The next four MotoGP races are a glimpse of the sport's future. The first and last of the foursome, in Thailand and Malaysia, are truly in the heart of all MotoGP's tomorrows. The growth of the sport of motorcycle racing is explosive in Southeast Asia, and the expected crowds – already talk of crowds of up to 150,000 on Sunday – speak for themselves. If Indonesia ever manages to overcome the political instability and endemic corruption which plagues the country, and finally completes a circuit or two, we could be complaining of having four races in Indonesia, rather than Spain.
But the addition of a round at the Chang International Circuit in Buriram, Thailand highlights the issues with the current MotoGP schedule. The first five races of 2018 were spaced over 9 weeks. The last five races are crammed into just 6 weeks. By the time the MotoGP riders jump on their 2019 bikes, on the Tuesday after Valencia, they are exhausted, physically and emotionally, and ready for a break.
The timing of the Pacific flyaways is unfortunate in other ways too. The Thai round in Buriram takes place in early October, at the tail end of the rainy season. The Sepang round in Malaysia, in early November, takes place in Sepang's eastern monsoon season, with October and November being the wettest months in that part of Malaysia.
There are no easy answers to this conundrum – grouping the flyaways together is the most cost-effective way of handling this, and the European races are necessarily constrained to, roughly, April to September due to the climate and the amount of daylight. But as MotoGP adds races outside of Europe – obviously the right choice for the future of the sport – this problem will need addressing with growing urgency.
Come see the show
So far, the signs for the inaugural Thai MotoGP race in Buriram are good. The weather looks set fair, with no sign of the sometimes torrential rain which can hit the region. It will be hot, and it will be humid, but it should at least stay dry, for the most part. The fans who are expected to flock to Buriram deserve that, at least. That is a prospect which many riders are also looking forward to. "For me, I think I would like to see how many fans are coming here, how much they enjoy watching us," Dani Pedrosa said on Thursday. "I like when I go to places that they are amazed at what we do, and I'm looking forward to see how the fans react here."
Whether the layout of the track will give the fans the exciting racing they deserve is open to question. The evidence from the WorldSBK series is not promising. Four times the production championship has visited Buriram, and only in 2016 were the races close. But MotoGP is not WorldSBK, so there is hope.
All straights and corners
On paper, the track looks made for the Ducatis. At the end of the front straight, the bikes brake hard in a straight line, before tipping in to the tight right leading onto the second straight. The exit of the corner is crucial, as this is where the drive onto the back straight begins, all the way up through the gearbox, the bikes hitting 330km/h just after the slight kink of Turn 2, before braking hard for the hairpin of Turn 3. Once the hairpin has been rounded, it's back towards the grandstands on Buriram's third long straight, and the place where the fun begins. Turn 4 is a fast and fun left hander, with plenty of run off on the outside, daring riders to try to take it just a little bit faster, for kicks and for a lap time.
Two more left handers follow, the bike never off the side of the tire, before flicking back hard right through Turn 7. Another right hander and then brief respite, before the esses of Turns 9, 10, and 11, where the riders have to wrestle their machines from right to left to right. Another quick straight, and then down through the gears for the final corner, a slow, first gear right hander leading back onto the front straight.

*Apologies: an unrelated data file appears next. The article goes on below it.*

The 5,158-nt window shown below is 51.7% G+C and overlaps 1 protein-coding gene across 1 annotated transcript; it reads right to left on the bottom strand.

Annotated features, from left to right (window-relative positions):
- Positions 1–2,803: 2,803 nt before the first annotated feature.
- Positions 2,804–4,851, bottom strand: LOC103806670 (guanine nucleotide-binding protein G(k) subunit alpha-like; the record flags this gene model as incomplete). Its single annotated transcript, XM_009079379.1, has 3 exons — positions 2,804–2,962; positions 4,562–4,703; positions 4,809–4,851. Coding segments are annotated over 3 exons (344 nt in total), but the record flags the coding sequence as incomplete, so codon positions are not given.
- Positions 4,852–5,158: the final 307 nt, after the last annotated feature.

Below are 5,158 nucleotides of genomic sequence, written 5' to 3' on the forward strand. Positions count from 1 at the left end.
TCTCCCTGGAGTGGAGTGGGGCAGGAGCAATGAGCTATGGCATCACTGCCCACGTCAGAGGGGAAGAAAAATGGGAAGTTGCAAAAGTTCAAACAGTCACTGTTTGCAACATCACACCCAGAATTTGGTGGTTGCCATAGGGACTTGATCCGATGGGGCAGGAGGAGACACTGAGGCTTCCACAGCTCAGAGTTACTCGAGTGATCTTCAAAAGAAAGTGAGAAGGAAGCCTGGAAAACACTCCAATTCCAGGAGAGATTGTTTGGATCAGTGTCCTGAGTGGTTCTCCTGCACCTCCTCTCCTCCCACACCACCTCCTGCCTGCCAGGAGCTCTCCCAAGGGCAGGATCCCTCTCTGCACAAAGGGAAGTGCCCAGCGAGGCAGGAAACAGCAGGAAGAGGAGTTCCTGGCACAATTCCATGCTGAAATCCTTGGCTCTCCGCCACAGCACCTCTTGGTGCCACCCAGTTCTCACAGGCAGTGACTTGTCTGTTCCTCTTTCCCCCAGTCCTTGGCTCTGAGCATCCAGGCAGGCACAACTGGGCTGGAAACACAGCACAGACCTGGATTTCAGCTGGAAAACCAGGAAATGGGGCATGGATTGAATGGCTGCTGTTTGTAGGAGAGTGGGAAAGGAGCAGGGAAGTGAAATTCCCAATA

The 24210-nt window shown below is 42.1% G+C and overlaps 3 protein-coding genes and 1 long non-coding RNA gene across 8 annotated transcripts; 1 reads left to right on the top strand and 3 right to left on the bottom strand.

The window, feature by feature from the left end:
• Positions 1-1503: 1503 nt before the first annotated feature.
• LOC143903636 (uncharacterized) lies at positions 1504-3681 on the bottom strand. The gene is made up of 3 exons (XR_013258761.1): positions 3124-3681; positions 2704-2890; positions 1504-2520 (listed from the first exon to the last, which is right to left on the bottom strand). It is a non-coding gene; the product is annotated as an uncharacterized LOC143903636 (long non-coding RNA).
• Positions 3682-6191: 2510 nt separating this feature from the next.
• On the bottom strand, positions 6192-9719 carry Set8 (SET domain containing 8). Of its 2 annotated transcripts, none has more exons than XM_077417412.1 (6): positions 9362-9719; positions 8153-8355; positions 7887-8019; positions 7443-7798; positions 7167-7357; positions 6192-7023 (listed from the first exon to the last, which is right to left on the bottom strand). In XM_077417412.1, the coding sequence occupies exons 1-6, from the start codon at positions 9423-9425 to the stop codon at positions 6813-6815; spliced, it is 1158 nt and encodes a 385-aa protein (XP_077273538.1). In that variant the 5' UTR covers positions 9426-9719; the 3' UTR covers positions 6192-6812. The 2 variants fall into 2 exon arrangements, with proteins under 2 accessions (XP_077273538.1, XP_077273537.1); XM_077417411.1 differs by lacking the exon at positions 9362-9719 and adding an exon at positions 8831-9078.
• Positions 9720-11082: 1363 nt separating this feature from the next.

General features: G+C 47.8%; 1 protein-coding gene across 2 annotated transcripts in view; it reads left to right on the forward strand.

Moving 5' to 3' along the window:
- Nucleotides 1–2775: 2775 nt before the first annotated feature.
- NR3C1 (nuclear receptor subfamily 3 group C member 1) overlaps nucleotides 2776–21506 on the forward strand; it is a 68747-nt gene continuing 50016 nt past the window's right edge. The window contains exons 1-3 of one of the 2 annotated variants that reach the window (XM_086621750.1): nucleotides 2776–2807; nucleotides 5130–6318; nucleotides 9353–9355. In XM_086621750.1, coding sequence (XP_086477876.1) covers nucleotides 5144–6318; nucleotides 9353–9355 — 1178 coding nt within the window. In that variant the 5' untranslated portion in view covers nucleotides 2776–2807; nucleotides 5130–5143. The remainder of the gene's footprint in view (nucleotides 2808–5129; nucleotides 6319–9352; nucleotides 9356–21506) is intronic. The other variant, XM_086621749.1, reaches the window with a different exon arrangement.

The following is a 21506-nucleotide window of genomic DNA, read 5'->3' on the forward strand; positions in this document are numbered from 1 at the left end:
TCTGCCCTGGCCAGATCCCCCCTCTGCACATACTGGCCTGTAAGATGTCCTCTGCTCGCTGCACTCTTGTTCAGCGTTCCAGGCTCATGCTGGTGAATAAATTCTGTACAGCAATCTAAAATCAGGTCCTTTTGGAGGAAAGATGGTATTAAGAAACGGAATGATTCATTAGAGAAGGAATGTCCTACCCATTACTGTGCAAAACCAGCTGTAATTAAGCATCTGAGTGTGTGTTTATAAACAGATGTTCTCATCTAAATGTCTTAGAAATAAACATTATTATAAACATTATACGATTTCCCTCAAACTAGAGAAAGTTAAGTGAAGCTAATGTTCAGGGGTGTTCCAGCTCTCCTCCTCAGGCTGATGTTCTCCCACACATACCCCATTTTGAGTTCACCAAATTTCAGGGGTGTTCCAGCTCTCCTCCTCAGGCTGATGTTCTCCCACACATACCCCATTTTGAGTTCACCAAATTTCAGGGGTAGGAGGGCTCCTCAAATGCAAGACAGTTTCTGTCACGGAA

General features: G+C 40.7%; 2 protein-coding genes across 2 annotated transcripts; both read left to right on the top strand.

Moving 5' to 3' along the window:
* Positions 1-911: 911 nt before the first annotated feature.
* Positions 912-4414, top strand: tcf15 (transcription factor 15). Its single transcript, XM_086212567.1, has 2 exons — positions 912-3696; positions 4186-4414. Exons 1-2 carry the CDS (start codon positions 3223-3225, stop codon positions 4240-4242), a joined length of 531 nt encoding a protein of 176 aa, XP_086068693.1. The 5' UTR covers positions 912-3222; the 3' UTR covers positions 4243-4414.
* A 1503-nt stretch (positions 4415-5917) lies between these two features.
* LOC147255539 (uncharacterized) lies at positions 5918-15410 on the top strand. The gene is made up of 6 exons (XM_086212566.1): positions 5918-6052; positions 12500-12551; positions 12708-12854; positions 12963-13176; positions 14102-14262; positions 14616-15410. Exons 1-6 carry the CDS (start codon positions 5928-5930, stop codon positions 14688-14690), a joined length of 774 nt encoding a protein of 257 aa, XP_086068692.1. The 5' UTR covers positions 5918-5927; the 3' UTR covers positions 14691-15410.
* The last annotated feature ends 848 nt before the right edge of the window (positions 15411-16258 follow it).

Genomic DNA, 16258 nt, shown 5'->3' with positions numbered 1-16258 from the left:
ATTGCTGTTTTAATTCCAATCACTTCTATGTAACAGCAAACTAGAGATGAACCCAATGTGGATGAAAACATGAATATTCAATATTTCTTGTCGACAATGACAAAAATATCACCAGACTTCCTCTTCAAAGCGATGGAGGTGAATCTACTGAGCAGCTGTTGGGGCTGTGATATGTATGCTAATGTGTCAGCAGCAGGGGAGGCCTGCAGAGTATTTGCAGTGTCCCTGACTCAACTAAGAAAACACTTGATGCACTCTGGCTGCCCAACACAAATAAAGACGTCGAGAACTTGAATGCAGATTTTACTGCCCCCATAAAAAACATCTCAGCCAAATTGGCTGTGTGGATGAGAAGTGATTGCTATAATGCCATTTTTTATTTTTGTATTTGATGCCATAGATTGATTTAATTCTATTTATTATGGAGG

Back at the test here in February, held at the behest of Michelin, Hondas dominated. Cal Crutchlow topped the first day, Marc Márquez the second, Dani Pedrosa the final day of the test. There were three Honda riders in the top five on the first day, a Repsol Honda one-two on the second, and three Hondas in the top four on the third day. Even more impressive was Marc Márquez' race pace, doing near race distance with a consistent run of 1'30s.
Testing means nothing
All that doesn't mean much now, though, according to Márquez. "We did the test in the winter time, but I think all manufacturers arrive now with a different balance, different bikes, and it will be interesting to understand which is the level of each one," he told the press conference.
"For sure the situation about the speed of the riders is a bit different than February, so everything can happen," Andrea Dovizioso agreed. "We did just the test, we didn’t race here, so we can’t know all the details and the tires are completely different than at the test," the Ducati rider said. Michelin has brought a more heat resistant tire to Thailand, after finding the temperatures in the rear were getting very high during the test.
It seems odd that the Hondas were so dominant at the test, given that on paper, Buriram looks like a Ducati track. Three long straights should be more than enough to kill off the opposition, though Honda's improvement on horsepower has certainly allowed them to catch up. Ducati's mediocre performance in February can perhaps be put down to the fact that it was just that, a test. Andrea Dovizioso and Jorge Lorenzo were testing chassis, and aerodynamics, and generally working through plans for the coming season.
No repeat for Lorenzo
Allied to this is the fact that it was at Buriram where Lorenzo lost his way in the preseason. The Spaniard got caught between two chassis, even going back to the 2017 bike in pursuit of some kind of feeling from the bike. Lorenzo left Thailand as sixteenth fastest, nearly a second back from fastest man Dani Pedrosa. Things were not looking good for his 2018 season.
Much has happened since then, of course. Several key changes to the bike transformed Lorenzo's year from disaster to triumph, with three wins to his name. Lorenzo's concern now is the foot injury he picked up in the first corner at Aragon, in an incident he still clearly blames on Marc Márquez. "For sure, I can guarantee you that if I was 100% here, I would be much faster than at the test," Lorenzo said on Thursday. "Because now the bike is much better, the bike now is much more in control, it has parts that I didn't have before, and I am in a good shape – I WAS in a good shape. Now, with this injury, it will be very tough. I don't know at the same level as the test, or even worse, or a little bit better. I hope a little bit better, if I am able to race."